Event designed to spark discussion of food sovereignty


NENAHNEZAD — A gathering here on Friday focused on developing perspectives on Native American food.

Denisa Livingston, community health advocate for the Diné Community Advocacy Alliance, said with 99 percent of the Navajo Nation labeled as a food desert, the promotion of food sovereignty is needed. The U.S. Department of Agriculture defines food deserts as areas that lack access to fresh fruits and vegetables due to the absence of grocery stores, farmers markets or healthy food providers.

The event on Friday was designed to spark discussion about food sovereignty and encourage healthy food initiatives through traditional Navajo food tasting.

Participants were served a lunch consisting of steamed corn stew, blue corn mush and red sumac berry pudding, in addition to wild rice, salad and fruits.

"We feel this event here is a place to build a network, to build community and to build space," Livingston said.

Aretta Begay, director for Diné be' iiná Inc., said the Shiprock-based organization promotes and preserves traditional Navajo food through public education.

Last year, the group presented workshops that demonstrated traditional methods to butcher sheep and recipes for traditional dishes.

The classes ended in December, and a cookbook featuring recipes used at the workshops is under production, Begay said.

As members of Slow Food Turtle Island Association, Livingston and Begay participated in the Slow Food International Congress from Sept. 29 to Oct. 1 in Chengdu, China.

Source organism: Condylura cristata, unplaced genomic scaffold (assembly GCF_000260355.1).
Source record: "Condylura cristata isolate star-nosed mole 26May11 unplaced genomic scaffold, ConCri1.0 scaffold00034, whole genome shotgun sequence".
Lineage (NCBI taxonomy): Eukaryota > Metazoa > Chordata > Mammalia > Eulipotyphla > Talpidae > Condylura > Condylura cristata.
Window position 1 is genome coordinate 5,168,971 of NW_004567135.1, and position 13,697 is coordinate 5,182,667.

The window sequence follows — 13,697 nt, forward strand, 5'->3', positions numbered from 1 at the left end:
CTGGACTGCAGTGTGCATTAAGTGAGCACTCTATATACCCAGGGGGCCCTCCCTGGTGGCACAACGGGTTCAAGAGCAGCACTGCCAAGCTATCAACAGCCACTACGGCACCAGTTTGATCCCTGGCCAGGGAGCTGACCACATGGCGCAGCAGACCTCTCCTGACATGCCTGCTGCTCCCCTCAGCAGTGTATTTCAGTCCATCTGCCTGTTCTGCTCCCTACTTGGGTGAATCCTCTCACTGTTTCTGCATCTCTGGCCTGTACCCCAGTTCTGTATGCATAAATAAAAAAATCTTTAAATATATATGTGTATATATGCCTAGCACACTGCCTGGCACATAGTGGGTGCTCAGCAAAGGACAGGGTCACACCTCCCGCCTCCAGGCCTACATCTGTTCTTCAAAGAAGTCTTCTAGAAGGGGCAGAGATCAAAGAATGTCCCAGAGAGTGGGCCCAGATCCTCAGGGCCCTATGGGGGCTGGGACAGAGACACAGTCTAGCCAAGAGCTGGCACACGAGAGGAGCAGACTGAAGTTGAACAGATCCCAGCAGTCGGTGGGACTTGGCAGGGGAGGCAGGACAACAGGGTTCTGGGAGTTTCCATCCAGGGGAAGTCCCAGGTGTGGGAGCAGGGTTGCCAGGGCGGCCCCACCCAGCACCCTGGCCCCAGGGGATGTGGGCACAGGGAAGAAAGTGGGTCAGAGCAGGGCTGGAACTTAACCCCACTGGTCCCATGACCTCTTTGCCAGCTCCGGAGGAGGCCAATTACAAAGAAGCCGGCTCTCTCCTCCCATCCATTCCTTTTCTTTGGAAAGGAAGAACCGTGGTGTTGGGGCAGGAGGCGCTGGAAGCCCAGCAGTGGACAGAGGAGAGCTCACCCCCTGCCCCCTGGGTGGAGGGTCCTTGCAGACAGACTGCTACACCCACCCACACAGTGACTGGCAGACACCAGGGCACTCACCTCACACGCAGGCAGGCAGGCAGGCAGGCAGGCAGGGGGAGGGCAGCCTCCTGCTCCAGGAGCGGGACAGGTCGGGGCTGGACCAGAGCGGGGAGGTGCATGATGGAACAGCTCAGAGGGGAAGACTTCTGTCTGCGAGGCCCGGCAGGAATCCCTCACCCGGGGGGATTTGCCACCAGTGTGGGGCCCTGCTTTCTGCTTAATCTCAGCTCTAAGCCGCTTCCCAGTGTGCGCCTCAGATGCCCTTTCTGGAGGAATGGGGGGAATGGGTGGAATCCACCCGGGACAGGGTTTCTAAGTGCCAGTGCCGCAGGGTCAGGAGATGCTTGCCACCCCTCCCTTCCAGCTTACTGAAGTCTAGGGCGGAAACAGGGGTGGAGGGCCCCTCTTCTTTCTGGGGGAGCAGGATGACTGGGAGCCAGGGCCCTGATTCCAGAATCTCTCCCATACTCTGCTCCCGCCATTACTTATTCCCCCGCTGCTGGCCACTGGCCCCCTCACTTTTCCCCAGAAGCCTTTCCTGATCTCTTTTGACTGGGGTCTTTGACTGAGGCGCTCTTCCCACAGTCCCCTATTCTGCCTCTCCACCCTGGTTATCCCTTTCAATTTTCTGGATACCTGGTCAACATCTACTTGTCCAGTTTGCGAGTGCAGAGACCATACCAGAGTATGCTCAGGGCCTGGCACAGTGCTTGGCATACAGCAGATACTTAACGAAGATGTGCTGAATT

Begay said the exposure to Chinese cuisine increased her perspective about indigenous foods and drinks. She said the Chinese culture views food and drink as medicine.

At the international conference, Begay participated in discussions that centered on climate change and its impact on indigenous food sources, and the decline in traditional food knowledge.

Jairus Sorrelhorse attended Friday's event because he wanted to learn about the benefits of locally sourced foods since he is working to restart his father-in-law's farm in Lower Fruitland.

He said the presentations made him think about food sources and the reliance on non-Native foods.

"I feel like it's been a long time since we had a voice," Sorrelhorse said about the movement to reclaim Native food.

Noel Lyn Smith covers the Navajo Nation for The Daily Times. She can be reached at 505-564-4636 or by email at nsmith@daily-times.com.

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